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PODCAST | Being A Responsible Sport Parent

By Ontario Minor Hockey Association, 10/29/15, 8:00AM EDT


Sheldon Kennedy, an agent for positive change talks about Respect in Hockey

Former NHLer and Co-Founder of Respect Group, Sheldon Kennedy, has been a champion for respectful behaviour for sport stakeholders since 2004. We sat down with Sheldon to discuss the Respect in Sport Parent program, the evolving role of parents in sport and how we can all become agents for positive change.

What is the Respect in Sport Parent Program?
It’s an on-line tool designed to educate parents on all the pieces of the game beyond the game itself. It’s a vehicle designed to help make good parents, which I believe are the vast majority of hockey parents, even better sport parents. The program helps define standards for behaviour with a focus on how your behavior affects your child. The other key aspect of the program is helping parents to understand how critical the role of the bystander is, and how they play such an important part as empowered bystanders.  

When you say being a better sport parent, what topics do you think encompass that meaning?
We cover a long list of topics that include things like how to treat your child that is involved in sport, being a positive role model, creating realistic expectations and how to react under stressful situations that sport can often present. We also discuss other key subjects that all parents should find informative, things like, Long Term Player Development (LTPD), nutrition, injury management, head contact rules, concussion awareness and the prevention of abuse, bullying and harassment. We spend a lot of time discussing the need for good parents to step up, individually, or, as a group, and not be silent bystanders to negative behaviour or interactions.

Where did this idea of creating a program for parents come from?
We deliver the Respect in Sport Activity Leader Program for all coaches in the province of Manitoba. All 70 sports. After our first year of implementation, we held a coaching conference attended by hundreds of coaches and Sport Manitoba. In the open forum discussion the coaches and sport administrators said the coaching program was awesome, but we need to develop one for parents. 

So this was something driven from coaches?
Yes, it was the coaches that were telling us to develop a similar program for parents. To get them on the same page. So, that’s what we did. We went out and worked with different partners including coaching organizations, the Canadian Red Cross (our curriculum partners), sport parents, sport psychologists and we developed the parent program.

Would you say that this was a jumping off point for your programs?
Absolutely, the parent program was the first of its kind and has the greatest potential to positively impact a child’s sport experience. We are not focusing on the 2% of questionable parents but trying to give the 98% of good parents the tools to be the best they can be. A lot of times we don’t see or hear what goes on during the ride home. So we touch on important things that sometimes even good parents might forget like using guilt to improve your child’s performance, living through your child’s accomplishments, all those types of scenarios that have an impact on kids. I think our goal is to make people aware of some of the things that they don’t think can negatively impact their children which actually may. The result can often lead to their child leaving sport and, often, we are not getting them back.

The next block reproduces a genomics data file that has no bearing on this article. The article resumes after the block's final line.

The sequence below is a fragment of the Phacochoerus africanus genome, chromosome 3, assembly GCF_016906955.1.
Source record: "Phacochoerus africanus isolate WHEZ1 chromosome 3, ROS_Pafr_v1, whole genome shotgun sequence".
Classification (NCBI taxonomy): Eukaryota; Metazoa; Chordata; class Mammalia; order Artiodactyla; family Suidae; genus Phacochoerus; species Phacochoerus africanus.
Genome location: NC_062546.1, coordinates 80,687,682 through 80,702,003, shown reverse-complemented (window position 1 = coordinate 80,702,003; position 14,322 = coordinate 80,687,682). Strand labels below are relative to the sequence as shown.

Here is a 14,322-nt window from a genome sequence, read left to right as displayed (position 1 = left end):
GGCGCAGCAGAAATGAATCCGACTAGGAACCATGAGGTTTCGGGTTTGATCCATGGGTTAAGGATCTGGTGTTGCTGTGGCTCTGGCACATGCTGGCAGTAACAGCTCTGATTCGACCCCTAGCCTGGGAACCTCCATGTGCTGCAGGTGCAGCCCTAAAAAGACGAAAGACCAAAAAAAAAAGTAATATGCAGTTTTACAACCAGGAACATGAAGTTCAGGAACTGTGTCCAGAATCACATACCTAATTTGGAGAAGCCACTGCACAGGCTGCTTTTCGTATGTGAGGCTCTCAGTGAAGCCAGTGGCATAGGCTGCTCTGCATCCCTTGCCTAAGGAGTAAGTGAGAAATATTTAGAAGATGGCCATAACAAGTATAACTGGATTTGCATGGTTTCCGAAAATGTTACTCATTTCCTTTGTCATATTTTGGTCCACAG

Do you think this program is going to help curb this trend?
This is all about social change. I’m sure if there was an instant solution that organizations could find to fix inappropriate parent behaviour, with the snap of a finger, everyone would implement it. The way I see it, and our team at Respect Group sees it, is that this about social change. If we look at how far we have come with the coach education over the last seventeen years and what’s evolved from the Speak Out Program and Respect in Sport for Coaches, I think it’s going to be no different with parents. 

It's tough for parents to have a clear conversation about behavior and expectations without knowing and defining what the standards need to be. The way we have gone about social change over the last seventeen years, I think it will absolutely make a difference.

What are the different courses offered by Respect Group?
We have the Activity Leader program which is Respect in Sport for Coaches, Bench Staff, Managers, and Officials. The program crosses the country in hockey, gymnastics, other National Sport Organizations and is mandatory for all coaches in Manitoba and Saskatchewan. We train upwards of 50,000 leaders a year in all different sports across the country. 

The important thing about this is that it is a consistent message across all sports. So, the gymnastics coach gets the same message as the hockey coach. If you coach gymnastics and you coach hockey, you are able to transfer your information from one sport to the other and it is valid in both without having to retake the program. 

We also have a Respect in School Program that educates school leaders such as teachers, parent volunteers, bus drivers, etc. on the same subject matter contained in the Respect in Sport Activity Leader Program. We recently signed an agreement with the Ontario Ministry of Education to implement Respect in School as a pilot program for 10,000 school leaders. This is very exciting. We work closely with the Ontario Soccer Association who have implemented our Respect in Soccer program, which is transferable with the Respect in Sport Activity Leader Program. We also have Respect in the Workplace which educates adults on the prevention of workplace harassment, bullying and discrimination. That program is expanding with organizations like the University of Calgary and BF Lorenzetti in BC signing on. In the coming months, Respect Group will be introducing a Respect in Sport for Players program for 7-year old entry level players. This will be another, first of its kind, designed to provide valuable, age-appropriate education about respect, good sportsmanship, etc. Like the parent program, the player program came about as a result of requests from within hockey.